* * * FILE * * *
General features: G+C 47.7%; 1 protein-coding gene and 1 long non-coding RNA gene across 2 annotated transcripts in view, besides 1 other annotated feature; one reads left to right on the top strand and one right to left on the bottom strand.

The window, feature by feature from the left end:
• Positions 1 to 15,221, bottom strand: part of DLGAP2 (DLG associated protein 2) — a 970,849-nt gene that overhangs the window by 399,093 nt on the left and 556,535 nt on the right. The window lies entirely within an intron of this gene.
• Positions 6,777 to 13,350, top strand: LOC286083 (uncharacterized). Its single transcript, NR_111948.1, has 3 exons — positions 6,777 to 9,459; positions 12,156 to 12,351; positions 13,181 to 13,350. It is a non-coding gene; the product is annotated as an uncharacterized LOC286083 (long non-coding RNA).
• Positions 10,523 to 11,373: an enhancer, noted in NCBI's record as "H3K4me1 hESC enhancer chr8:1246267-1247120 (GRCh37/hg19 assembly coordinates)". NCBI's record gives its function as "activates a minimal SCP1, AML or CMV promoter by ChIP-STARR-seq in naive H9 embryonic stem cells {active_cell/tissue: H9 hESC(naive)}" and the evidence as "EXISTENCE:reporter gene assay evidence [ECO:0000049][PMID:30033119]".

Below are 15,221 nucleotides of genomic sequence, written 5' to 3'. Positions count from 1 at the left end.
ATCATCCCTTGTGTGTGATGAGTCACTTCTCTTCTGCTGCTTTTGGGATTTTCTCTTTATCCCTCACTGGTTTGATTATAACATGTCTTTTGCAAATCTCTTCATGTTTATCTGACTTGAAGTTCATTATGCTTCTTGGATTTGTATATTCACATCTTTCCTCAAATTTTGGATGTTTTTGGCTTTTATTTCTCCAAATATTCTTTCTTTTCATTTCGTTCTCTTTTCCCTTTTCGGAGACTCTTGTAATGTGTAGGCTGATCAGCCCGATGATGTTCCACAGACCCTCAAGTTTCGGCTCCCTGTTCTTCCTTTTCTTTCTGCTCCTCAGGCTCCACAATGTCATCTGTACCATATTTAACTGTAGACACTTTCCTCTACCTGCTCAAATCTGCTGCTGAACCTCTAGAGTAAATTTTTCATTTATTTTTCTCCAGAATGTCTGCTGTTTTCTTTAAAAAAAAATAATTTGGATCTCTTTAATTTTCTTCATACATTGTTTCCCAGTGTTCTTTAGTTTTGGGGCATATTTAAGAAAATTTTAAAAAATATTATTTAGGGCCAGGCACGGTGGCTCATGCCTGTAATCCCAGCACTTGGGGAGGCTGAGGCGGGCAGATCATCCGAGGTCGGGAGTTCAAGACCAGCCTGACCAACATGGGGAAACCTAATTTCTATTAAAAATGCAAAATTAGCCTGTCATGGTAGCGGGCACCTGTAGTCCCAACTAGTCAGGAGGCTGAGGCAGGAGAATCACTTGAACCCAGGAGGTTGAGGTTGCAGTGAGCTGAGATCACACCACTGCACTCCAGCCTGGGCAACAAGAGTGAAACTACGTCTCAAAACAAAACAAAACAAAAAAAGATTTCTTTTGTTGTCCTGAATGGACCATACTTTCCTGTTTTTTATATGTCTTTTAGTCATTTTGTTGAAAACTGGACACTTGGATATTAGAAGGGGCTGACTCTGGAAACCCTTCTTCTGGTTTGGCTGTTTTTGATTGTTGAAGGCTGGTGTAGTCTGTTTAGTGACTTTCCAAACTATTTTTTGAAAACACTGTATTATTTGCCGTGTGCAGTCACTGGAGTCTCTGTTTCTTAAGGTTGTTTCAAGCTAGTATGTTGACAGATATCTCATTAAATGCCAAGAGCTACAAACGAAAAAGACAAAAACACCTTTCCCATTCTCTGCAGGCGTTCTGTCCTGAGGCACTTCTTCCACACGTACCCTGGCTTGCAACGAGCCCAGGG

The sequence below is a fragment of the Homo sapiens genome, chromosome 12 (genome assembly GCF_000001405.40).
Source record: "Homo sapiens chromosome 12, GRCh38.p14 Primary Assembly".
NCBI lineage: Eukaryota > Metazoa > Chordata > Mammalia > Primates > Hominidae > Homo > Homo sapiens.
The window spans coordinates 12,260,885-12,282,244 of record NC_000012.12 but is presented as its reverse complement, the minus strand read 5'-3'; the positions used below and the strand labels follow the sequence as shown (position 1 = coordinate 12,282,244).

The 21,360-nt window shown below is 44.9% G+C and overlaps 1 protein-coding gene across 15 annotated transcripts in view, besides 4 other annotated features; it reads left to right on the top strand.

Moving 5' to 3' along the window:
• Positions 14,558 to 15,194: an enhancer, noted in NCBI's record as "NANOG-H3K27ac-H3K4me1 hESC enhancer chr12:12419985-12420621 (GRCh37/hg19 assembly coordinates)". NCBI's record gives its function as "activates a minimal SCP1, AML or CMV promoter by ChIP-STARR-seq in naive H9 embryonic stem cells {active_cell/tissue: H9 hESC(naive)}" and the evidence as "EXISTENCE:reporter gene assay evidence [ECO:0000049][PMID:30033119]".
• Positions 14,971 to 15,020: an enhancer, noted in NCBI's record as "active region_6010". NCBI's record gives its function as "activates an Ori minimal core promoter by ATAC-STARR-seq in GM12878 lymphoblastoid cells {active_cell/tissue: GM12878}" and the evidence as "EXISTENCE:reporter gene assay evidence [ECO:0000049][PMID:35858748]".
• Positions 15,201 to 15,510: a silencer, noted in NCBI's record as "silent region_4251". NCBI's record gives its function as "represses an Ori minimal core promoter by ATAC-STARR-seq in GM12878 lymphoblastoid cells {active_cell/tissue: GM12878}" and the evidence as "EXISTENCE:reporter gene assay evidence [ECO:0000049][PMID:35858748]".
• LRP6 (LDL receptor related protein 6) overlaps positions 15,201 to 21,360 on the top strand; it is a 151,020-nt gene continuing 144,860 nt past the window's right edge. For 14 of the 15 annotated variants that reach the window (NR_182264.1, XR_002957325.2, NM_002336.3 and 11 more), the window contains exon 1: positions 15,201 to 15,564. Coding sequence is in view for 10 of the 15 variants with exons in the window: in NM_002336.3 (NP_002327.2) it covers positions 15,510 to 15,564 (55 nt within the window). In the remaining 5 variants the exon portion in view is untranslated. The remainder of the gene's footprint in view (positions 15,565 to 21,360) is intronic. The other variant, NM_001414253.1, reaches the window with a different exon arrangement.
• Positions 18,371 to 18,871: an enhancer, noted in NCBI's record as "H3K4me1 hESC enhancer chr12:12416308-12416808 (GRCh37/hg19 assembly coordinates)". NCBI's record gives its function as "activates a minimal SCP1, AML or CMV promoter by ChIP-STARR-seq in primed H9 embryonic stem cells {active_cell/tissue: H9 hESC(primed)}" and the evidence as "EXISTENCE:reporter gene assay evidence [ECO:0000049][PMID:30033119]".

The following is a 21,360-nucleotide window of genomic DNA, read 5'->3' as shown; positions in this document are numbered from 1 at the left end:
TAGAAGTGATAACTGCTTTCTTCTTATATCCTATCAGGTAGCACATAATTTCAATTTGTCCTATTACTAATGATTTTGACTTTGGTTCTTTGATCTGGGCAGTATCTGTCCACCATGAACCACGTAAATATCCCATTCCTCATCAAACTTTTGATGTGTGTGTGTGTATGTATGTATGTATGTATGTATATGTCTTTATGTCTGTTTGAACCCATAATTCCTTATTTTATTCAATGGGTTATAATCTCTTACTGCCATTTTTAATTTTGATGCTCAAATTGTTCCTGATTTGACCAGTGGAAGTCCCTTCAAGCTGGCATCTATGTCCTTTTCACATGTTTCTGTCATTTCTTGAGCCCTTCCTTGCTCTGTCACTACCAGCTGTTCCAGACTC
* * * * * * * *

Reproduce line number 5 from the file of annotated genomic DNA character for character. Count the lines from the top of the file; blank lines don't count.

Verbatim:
• Positions 10,523 to 11,373: an enhancer, noted in NCBI's record as "H3K4me1 hESC enhancer chr8:1246267-1247120 (GRCh37/hg19 assembly coordinates)". NCBI's record gives its function as "activates a minimal SCP1, AML or CMV promoter by ChIP-STARR-seq in naive H9 embryonic stem cells {active_cell/tissue: H9 hESC(naive)}" and the evidence as "EXISTENCE:reporter gene assay evidence [ECO:0000049][PMID:30033119]".